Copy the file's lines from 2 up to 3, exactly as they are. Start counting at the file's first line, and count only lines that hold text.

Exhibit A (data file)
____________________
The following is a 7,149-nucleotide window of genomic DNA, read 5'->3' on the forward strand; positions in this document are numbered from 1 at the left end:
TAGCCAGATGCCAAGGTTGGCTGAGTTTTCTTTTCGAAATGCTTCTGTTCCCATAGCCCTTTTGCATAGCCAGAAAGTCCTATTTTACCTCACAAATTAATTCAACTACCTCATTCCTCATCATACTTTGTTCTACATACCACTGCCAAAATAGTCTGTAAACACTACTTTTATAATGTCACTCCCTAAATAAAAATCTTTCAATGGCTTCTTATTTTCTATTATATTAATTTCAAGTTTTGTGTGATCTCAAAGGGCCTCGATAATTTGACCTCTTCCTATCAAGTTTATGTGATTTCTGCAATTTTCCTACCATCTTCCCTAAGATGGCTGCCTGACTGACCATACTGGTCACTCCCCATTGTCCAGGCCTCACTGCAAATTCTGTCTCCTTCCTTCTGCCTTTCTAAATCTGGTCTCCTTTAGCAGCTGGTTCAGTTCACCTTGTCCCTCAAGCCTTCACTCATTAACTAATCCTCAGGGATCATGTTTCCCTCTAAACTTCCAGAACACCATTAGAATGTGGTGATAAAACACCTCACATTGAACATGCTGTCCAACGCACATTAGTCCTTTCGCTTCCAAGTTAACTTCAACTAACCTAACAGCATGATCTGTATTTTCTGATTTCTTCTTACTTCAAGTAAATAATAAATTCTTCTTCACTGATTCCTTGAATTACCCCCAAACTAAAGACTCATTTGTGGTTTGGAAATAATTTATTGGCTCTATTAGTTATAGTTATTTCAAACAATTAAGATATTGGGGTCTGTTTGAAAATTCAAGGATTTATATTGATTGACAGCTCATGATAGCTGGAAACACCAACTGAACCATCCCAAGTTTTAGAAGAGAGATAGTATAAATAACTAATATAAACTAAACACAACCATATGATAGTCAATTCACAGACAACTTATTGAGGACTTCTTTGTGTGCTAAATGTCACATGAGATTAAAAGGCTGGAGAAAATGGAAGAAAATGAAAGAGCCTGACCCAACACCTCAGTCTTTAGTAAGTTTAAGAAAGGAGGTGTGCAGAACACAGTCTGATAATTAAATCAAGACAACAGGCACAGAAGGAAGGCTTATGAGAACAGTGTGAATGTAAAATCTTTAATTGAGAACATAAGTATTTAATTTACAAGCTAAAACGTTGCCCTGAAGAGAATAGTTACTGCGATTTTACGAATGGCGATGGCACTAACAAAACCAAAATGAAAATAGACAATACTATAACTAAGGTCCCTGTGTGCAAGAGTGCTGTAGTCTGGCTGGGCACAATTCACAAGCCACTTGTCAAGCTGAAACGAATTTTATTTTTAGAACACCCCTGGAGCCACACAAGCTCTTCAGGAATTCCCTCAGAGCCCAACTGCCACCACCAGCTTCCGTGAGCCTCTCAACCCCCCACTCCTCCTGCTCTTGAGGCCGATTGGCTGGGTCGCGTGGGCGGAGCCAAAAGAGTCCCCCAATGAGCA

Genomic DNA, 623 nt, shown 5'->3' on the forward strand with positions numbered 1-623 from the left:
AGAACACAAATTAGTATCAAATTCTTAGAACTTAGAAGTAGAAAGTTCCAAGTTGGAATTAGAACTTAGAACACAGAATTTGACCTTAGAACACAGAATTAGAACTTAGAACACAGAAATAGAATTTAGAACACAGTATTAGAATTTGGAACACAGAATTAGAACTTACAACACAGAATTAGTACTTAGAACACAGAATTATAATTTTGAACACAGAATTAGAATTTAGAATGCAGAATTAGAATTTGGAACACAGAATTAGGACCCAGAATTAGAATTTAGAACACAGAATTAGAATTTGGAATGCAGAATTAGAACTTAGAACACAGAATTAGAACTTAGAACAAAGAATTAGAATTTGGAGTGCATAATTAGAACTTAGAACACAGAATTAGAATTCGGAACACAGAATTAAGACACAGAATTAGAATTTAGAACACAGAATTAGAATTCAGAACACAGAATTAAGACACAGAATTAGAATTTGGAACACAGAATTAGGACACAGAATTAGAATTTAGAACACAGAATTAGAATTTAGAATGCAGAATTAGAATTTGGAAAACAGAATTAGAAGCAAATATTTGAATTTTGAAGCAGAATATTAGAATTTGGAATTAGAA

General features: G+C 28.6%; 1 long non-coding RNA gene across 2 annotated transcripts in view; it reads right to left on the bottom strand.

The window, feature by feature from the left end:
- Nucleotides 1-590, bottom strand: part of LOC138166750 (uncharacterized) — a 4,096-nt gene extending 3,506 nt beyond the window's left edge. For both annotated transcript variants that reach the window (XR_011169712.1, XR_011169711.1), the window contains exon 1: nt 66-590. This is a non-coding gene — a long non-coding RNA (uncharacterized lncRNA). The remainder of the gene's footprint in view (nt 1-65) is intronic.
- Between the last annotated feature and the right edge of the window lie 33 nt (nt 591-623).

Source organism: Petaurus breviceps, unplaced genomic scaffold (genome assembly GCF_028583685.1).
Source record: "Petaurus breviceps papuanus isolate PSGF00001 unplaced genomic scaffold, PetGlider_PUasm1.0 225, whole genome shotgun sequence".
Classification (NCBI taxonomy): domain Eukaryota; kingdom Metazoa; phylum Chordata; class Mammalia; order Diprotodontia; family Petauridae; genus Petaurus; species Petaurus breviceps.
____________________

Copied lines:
TAGCCAGATGCCAAGGTTGGCTGAGTTTTCTTTTCGAAATGCTTCTGTTCCCATAGCCCTTTTGCATAGCCAGAAAGTCCTATTTTACCTCACAAATTAATTCAACTACCTCATTCCTCATCATACTTTGTTCTACATACCACTGCCAAAATAGTCTGTAAACACTACTTTTATAATGTCACTCCCTAAATAAAAATCTTTCAATGGCTTCTTATTTTCTATTATATTAATTTCAAGTTTTGTGTGATCTCAAAGGGCCTCGATAATTTGACCTCTTCCTATCAAGTTTATGTGATTTCTGCAATTTTCCTACCATCTTCCCTAAGATGGCTGCCTGACTGACCATACTGGTCACTCCCCATTGTCCAGGCCTCACTGCAAATTCTGTCTCCTTCCTTCTGCCTTTCTAAATCTGGTCTCCTTTAGCAGCTGGTTCAGTTCACCTTGTCCCTCAAGCCTTCACTCATTAACTAATCCTCAGGGATCATGTTTCCCTCTAAACTTCCAGAACACCATTAGAATGTGGTGATAAAACACCTCACATTGAACATGCTGTCCAACGCACATTAGTCCTTTCGCTTCCAAGTTAACTTCAACTAACCTAACAGCATGATCTGTATTTTCTGATTTCTTCTTACTTCAAGTAAATAATAAATTCTTCTTCACTGATTCCTTGAATTACCCCCAAACTAAAGACTCATTTGTGGTTTGGAAATAATTTATTGGCTCTATTAGTTATAGTTATTTCAAACAATTAAGATATTGGGGTCTGTTTGAAAATTCAAGGATTTATATTGATTGACAGCTCATGATAGCTGGAAACACCAACTGAACCATCCCAAGTTTTAGAAGAGAGATAGTATAAATAACTAATATAAACTAAACACAACCATATGATAGTCAATTCACAGACAACTTATTGAGGACTTCTTTGTGTGCTAAATGTCACATGAGATTAAAAGGCTGGAGAAAATGGAAGAAAATGAAAGAGCCTGACCCAACACCTCAGTCTTTAGTAAGTTTAAGAAAGGAGGTGTGCAGAACACAGTCTGATAATTAAATCAAGACAACAGGCACAGAAGGAAGGCTTATGAGAACAGTGTGAATGTAAAATCTTTAATTGAGAACATAAGTATTTAATTTACAAGCTAAAACGTTGCCCTGAAGAGAATAGTTACTGCGATTTTACGAATGGCGATGGCACTAACAAAACCAAAATGAAAATAGACAATACTATAACTAAGGTCCCTGTGTGCAAGAGTGCTGTAGTCTGGCTGGGCACAATTCACAAGCCACTTGTCAAGCTGAAACGAATTTTATTTTTAGAACACCCCTGGAGCCACACAAGCTCTTCAGGAATTCCCTCAGAGCCCAACTGCCACCACCAGCTTCCGTGAGCCTCTCAACCCCCCACTCCTCCTGCTCTTGAGGCCGATTGGCTGGGTCGCGTGGGCGGAGCCAAAAGAGTCCCCCAATGAGCA

Genomic DNA, 623 nt, shown 5'->3' on the forward strand with positions numbered 1-623 from the left: